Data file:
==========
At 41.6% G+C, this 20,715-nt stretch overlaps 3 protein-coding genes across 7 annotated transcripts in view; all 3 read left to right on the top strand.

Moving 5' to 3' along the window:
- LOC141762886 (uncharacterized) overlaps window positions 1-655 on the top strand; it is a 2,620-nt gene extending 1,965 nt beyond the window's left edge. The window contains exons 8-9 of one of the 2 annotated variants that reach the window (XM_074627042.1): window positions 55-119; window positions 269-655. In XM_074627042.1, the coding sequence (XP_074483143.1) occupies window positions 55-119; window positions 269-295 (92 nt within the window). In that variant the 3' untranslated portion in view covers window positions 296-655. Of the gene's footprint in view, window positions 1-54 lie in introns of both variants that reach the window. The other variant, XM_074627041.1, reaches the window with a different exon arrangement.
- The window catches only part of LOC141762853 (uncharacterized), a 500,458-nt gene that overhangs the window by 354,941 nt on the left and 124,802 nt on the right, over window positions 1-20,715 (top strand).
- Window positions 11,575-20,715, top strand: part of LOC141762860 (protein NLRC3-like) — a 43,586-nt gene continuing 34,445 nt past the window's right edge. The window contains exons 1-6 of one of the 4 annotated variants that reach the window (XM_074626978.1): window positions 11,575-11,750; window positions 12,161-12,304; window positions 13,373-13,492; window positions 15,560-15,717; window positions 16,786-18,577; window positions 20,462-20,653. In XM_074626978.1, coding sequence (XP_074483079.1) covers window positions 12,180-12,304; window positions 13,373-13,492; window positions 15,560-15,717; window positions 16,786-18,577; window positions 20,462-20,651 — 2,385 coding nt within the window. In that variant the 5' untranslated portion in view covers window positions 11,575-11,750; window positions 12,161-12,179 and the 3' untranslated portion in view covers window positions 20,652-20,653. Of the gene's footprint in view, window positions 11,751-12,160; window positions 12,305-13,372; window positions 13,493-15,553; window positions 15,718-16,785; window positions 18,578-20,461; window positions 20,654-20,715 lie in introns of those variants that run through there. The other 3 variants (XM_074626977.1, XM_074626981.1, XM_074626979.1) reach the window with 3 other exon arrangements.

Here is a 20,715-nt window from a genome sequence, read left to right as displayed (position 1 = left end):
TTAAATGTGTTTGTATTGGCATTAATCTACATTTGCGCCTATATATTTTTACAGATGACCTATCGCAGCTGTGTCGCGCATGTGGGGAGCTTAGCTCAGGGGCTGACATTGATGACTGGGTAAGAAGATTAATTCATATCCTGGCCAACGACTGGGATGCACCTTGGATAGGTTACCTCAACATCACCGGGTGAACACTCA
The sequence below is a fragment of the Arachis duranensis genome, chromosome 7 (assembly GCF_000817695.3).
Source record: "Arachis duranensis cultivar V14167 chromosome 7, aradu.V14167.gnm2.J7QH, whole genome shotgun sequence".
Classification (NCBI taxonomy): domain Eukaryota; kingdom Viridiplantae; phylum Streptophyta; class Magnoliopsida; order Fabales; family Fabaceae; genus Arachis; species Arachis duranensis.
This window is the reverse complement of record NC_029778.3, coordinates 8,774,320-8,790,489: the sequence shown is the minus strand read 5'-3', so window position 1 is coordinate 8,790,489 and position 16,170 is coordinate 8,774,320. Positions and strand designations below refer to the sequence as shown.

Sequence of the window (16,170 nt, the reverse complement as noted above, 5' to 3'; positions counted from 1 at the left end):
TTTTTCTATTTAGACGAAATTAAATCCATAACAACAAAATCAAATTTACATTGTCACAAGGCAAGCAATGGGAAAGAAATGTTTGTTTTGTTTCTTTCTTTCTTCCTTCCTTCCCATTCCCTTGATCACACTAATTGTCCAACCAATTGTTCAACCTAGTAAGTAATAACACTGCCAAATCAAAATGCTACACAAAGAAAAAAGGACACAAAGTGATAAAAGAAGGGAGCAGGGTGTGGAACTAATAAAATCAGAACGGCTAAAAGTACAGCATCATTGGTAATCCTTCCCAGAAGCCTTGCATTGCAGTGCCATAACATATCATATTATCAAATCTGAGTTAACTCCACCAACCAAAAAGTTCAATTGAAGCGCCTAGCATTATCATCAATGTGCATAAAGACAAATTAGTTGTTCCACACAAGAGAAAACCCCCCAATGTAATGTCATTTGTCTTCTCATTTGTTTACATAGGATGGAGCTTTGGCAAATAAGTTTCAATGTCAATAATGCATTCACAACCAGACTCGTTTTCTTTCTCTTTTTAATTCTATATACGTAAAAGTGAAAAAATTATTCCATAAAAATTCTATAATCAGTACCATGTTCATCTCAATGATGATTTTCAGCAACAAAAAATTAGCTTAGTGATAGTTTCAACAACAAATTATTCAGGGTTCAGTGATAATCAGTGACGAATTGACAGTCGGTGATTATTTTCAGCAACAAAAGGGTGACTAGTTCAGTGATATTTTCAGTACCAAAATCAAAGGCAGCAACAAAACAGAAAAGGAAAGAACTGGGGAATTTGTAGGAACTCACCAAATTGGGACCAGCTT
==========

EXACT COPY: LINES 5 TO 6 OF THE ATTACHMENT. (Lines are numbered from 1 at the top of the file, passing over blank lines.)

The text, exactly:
- Window positions 11,575-20,715, top strand: part of LOC141762860 (protein NLRC3-like) — a 43,586-nt gene continuing 34,445 nt past the window's right edge. The window contains exons 1-6 of one of the 4 annotated variants that reach the window (XM_074626978.1): window positions 11,575-11,750; window positions 12,161-12,304; window positions 13,373-13,492; window positions 15,560-15,717; window positions 16,786-18,577; window positions 20,462-20,653. In XM_074626978.1, coding sequence (XP_074483079.1) covers window positions 12,180-12,304; window positions 13,373-13,492; window positions 15,560-15,717; window positions 16,786-18,577; window positions 20,462-20,651 — 2,385 coding nt within the window. In that variant the 5' untranslated portion in view covers window positions 11,575-11,750; window positions 12,161-12,179 and the 3' untranslated portion in view covers window positions 20,652-20,653. Of the gene's footprint in view, window positions 11,751-12,160; window positions 12,305-13,372; window positions 13,493-15,553; window positions 15,718-16,785; window positions 18,578-20,461; window positions 20,654-20,715 lie in introns of those variants that run through there. The other 3 variants (XM_074626977.1, XM_074626981.1, XM_074626979.1) reach the window with 3 other exon arrangements.

Here is a 20,715-nt window from a genome sequence, read left to right as displayed (position 1 = left end):